The only women in our area were the Nurses and the USO workers who were often called Donut Dollies. I had only a passing acquaintance with them. The men I got to know well because I lived with them. I bathed with them. I ate with them. I slept in bunkers with them. I went to the jungle with them. I went to the movies with them. I took malaria pills as they did. I counseled some of them. I prayed for and with them. I preached to them. I cried with them. I laughed with them. I feared as they did. I worked alongside of them. I bitched along with them. As much as they would let me, and as much as I dared let myself, I became one of them.

One of the things I did with the solders in Vietnam, at least for my first six months, was to continually build firebases. I had been in country for just over a month and I was living on my second firebase and was planning to move to another.

Jim, as you are aware, under normal circumstances, military policy officers do not live in the same quarters as enlisted men. On every military installation, there are officer’s quarters and enlisted quarters. There are officer’s mess and enlisted mess. There are officer’s clubs and NCO clubs. Like it or not, there's a military social hierarchy. Chaplains are often able to get around that situation. In a manner of speaking, we were the third sex in the military. We can have social friends that are both enlisted and officers. We are not to flaunt our relationships, but usually not too much is said if a chaplain mingles with all ranks. That’s why I was able to stay with Speedy on Warrior and move into a bunker with Joe and Pecker on firebase Tuffy.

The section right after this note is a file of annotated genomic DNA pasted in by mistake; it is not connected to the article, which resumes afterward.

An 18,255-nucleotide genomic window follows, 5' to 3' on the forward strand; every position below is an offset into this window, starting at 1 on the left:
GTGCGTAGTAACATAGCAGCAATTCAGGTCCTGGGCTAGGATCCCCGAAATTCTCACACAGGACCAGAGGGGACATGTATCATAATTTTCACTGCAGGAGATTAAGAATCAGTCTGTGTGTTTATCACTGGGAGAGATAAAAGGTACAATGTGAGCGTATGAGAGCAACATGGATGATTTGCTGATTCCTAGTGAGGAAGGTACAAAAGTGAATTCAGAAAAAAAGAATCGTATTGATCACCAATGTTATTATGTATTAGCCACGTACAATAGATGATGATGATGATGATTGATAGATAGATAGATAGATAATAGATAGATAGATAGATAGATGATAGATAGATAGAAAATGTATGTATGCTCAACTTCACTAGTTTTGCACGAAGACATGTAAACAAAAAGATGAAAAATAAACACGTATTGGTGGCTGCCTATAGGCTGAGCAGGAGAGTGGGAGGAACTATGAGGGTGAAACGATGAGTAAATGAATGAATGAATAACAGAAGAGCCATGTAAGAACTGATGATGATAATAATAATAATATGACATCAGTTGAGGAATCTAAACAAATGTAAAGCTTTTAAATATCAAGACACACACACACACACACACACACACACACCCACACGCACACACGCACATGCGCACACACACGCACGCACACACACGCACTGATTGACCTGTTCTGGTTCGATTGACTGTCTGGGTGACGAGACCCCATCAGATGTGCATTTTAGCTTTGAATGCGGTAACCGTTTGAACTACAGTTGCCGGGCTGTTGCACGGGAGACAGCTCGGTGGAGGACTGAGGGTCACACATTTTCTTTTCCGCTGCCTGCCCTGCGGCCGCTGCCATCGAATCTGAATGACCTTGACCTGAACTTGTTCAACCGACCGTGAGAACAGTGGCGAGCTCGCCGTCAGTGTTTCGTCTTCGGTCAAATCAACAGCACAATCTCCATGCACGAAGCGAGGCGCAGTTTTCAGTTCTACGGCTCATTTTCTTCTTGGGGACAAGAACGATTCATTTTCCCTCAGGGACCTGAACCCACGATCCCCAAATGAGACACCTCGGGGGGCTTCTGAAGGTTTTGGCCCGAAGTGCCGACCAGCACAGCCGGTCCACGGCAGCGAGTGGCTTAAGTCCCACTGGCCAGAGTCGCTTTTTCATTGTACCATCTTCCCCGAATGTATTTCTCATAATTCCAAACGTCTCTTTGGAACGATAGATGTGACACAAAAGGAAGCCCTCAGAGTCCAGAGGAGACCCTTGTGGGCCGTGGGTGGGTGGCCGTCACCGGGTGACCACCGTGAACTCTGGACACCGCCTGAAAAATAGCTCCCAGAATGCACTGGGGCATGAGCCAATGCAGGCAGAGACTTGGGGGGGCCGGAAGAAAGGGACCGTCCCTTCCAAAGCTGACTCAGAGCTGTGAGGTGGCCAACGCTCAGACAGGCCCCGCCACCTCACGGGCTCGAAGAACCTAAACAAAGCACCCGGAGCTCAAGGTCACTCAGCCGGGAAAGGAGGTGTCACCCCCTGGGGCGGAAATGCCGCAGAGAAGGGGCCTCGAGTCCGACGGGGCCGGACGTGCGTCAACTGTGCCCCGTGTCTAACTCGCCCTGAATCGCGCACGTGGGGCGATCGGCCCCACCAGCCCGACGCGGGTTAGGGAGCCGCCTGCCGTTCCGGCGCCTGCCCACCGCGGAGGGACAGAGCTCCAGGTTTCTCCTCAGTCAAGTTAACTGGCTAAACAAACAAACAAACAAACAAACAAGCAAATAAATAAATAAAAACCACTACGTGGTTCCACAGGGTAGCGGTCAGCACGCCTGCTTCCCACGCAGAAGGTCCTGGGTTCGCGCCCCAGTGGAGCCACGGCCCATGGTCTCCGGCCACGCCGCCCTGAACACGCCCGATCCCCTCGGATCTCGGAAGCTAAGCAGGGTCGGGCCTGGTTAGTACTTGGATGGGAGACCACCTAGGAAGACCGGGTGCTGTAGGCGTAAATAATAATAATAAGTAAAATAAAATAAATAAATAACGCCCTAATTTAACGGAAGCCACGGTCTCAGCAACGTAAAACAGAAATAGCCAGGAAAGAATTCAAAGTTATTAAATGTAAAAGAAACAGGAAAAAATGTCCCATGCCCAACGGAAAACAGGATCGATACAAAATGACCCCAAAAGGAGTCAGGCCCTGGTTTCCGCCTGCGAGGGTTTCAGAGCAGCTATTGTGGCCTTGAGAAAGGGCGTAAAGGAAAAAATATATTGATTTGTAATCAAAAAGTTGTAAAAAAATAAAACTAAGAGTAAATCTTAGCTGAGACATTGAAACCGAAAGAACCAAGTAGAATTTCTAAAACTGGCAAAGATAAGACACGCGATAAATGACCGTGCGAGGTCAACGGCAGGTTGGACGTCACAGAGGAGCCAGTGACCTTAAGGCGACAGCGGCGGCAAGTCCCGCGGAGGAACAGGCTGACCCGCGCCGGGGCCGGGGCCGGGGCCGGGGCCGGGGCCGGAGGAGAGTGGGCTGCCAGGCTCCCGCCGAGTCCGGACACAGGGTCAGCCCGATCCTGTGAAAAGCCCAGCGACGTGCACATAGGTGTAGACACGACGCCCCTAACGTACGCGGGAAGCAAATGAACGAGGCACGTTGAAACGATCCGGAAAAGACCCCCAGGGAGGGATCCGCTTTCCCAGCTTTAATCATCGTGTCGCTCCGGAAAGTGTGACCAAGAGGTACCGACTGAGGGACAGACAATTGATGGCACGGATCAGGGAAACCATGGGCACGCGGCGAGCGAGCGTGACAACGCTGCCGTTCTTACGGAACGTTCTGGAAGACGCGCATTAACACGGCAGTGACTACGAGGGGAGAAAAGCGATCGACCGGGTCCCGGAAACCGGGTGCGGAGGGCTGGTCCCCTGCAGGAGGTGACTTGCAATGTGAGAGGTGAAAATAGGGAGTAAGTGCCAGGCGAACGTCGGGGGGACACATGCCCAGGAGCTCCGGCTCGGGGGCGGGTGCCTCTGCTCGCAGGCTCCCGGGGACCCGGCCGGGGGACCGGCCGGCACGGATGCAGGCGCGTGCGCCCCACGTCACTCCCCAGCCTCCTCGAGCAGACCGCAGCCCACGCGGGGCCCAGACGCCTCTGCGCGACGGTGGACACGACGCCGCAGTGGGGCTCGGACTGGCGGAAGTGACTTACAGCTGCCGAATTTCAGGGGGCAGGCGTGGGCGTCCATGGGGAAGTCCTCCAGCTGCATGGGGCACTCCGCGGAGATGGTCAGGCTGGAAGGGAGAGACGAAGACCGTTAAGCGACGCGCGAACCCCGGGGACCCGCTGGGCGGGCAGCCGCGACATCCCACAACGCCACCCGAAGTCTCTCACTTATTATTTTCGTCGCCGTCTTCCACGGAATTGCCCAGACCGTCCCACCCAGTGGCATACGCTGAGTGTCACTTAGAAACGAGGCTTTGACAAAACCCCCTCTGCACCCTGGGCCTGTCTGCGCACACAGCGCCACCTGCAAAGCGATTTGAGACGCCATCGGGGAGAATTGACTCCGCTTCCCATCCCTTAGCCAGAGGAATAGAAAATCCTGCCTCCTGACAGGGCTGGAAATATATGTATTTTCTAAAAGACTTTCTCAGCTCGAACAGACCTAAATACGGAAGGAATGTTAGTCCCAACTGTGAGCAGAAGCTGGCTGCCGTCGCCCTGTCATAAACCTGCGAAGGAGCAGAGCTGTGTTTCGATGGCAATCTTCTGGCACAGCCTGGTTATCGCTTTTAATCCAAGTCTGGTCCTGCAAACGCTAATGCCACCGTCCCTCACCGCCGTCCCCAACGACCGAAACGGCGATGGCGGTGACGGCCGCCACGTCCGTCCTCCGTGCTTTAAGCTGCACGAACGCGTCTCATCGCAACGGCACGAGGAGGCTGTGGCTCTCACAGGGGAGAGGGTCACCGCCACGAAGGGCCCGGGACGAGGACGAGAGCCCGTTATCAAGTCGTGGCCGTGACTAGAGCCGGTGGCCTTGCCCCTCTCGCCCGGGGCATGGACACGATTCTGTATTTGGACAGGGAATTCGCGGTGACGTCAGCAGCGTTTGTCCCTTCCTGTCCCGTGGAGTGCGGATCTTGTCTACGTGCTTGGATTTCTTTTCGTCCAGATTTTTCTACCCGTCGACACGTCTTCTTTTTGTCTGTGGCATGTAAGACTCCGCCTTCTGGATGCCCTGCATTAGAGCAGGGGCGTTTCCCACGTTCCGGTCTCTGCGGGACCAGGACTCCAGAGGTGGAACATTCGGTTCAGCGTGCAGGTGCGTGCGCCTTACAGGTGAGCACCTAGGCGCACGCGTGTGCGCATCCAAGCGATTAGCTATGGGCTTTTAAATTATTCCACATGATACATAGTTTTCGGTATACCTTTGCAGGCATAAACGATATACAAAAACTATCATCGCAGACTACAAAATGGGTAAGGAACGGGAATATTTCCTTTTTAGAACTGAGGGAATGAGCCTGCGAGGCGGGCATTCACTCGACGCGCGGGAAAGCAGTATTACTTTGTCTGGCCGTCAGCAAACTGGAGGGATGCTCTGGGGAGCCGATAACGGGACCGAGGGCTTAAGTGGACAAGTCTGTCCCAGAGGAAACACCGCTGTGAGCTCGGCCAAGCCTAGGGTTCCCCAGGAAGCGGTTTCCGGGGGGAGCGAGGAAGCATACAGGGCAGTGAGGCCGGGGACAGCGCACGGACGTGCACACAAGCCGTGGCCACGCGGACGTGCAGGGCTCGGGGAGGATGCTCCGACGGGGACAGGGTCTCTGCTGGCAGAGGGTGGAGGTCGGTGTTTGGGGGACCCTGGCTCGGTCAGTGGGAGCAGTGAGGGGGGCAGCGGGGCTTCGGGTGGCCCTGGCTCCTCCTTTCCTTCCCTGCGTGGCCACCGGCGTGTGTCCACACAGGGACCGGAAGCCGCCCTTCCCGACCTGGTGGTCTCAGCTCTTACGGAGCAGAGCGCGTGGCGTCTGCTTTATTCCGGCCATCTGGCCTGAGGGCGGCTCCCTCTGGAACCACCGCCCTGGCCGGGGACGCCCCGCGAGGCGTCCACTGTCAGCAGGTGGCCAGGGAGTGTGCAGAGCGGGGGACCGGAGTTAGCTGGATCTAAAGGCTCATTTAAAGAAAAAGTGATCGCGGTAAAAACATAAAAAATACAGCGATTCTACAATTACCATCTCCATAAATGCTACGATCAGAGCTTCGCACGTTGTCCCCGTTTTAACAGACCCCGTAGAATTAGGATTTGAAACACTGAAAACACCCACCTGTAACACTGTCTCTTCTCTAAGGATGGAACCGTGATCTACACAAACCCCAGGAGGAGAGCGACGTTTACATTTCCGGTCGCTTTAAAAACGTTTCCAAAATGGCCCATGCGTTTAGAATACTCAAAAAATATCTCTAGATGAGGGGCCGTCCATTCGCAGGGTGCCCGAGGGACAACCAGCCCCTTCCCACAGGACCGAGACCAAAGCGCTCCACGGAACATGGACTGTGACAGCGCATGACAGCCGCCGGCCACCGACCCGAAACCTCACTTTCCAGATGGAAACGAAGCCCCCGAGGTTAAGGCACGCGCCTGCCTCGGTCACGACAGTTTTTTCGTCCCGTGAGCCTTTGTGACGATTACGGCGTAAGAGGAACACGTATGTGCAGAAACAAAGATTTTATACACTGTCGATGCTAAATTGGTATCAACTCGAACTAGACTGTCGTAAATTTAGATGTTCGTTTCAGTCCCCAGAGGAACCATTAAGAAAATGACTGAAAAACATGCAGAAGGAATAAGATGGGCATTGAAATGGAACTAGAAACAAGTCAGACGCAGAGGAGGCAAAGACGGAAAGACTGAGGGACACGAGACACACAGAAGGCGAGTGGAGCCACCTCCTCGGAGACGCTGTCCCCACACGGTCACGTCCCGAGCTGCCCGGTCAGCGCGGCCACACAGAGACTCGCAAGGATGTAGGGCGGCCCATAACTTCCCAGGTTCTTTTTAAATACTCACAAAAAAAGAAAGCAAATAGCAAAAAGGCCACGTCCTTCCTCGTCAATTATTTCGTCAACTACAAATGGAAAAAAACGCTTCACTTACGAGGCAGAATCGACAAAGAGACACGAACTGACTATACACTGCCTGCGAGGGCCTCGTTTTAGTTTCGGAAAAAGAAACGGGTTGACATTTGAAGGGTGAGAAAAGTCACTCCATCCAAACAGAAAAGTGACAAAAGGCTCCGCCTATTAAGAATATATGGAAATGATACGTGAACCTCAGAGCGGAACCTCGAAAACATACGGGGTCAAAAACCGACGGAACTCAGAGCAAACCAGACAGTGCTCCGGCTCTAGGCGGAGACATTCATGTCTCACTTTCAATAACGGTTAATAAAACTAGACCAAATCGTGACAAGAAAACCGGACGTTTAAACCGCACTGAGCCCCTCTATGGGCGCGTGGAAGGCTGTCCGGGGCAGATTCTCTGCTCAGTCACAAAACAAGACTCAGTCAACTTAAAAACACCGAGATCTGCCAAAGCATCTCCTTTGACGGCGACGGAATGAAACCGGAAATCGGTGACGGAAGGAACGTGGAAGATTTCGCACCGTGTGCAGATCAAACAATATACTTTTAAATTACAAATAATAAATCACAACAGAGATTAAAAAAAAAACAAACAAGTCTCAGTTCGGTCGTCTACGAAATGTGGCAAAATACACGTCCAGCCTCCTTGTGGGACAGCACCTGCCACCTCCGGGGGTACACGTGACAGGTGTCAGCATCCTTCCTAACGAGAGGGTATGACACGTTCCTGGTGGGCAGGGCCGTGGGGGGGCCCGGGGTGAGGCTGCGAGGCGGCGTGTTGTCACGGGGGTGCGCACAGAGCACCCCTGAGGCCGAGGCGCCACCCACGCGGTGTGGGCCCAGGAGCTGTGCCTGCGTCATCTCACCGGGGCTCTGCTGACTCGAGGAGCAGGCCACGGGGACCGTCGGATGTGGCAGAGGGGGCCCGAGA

Joe was a specialist five in our S-4 section. He was our radio and telephone operator or RTO. He was one of the most responsible men in our battalion. He was a 23-year-old draftee from the East Coast. His goal was to complete his tour without getting shot or wounded and to get back to his home in New Jersey. He had to drop out of college to earn tuition money for the coming year. Just as he went to work, his draft number came up and three months later, he was tugging through the Jungles of Vietnam. He was an 11-Bravo, infantry, blue leg who served over eight months in the bush and earned his short timer’s assignment as the battalion RTO for the remainder of his tour.

He told me, "I didn't plan to work for the government, but a month after I left college, Uncle Sam hired me."

"You could have gone to Canada," I said.

"I don't think so,” said Joe. "They gave me a job I couldn't refuse. Besides, I needed the money."

Joe took time to teach me about being an infantryman in the bush. "When I first reported to the 1/12, I was an 11-Brovo, infantryman," he told me one night. "I spent over eight months, humping the bush and living in the jungle for weeks at a time. I went for three weeks without a bath after being in country for a month."

"Did you get into any skirmishes?" I asked.

"We tried to avoid Charley as much as possible, but sometimes it was unavoidable. We had four men killed and I don't know how many were wounded, while I was in the squad. I really pushed to get my ass assigned to this job," Joe said, as he pointed to the radio.

"Must have been scary out there?" I suggested.

"I was always afraid," he said. "Hell, all of us were. The only thing that mattered was saving our f***in’ asses.”

I didn't flinch at what I used to consider cuss words. Now they were words of war.

"You had to stay out in the jungle for two weeks?” I said with a rather surprised voice.

"Most of the time. Sometimes we stayed out three weeks. It passed the time but I never got use to smelling like s*** all the time. I never really slept at night and the food was rotten. Except when we were re-supplied. But then Charley would know where we were and they would put in a sniper or lob mortar, anything to f*** us up."

"Joe, did you ever have to kill anyone one?” I asked.

"I don't know for sure, whenever a sniper would let off a few round, our whole company would open up and call in artillery or gun ships and all kinds of s***. No, I don't think I ever killed anyone that I know of, and I'm glad of that," answered Joe.

I said to Joe, "When I was in Okinawa taking some Vietnam training with the Green Berets, they told me that race relations was a problem sometimes in Nam. What's your take about that?"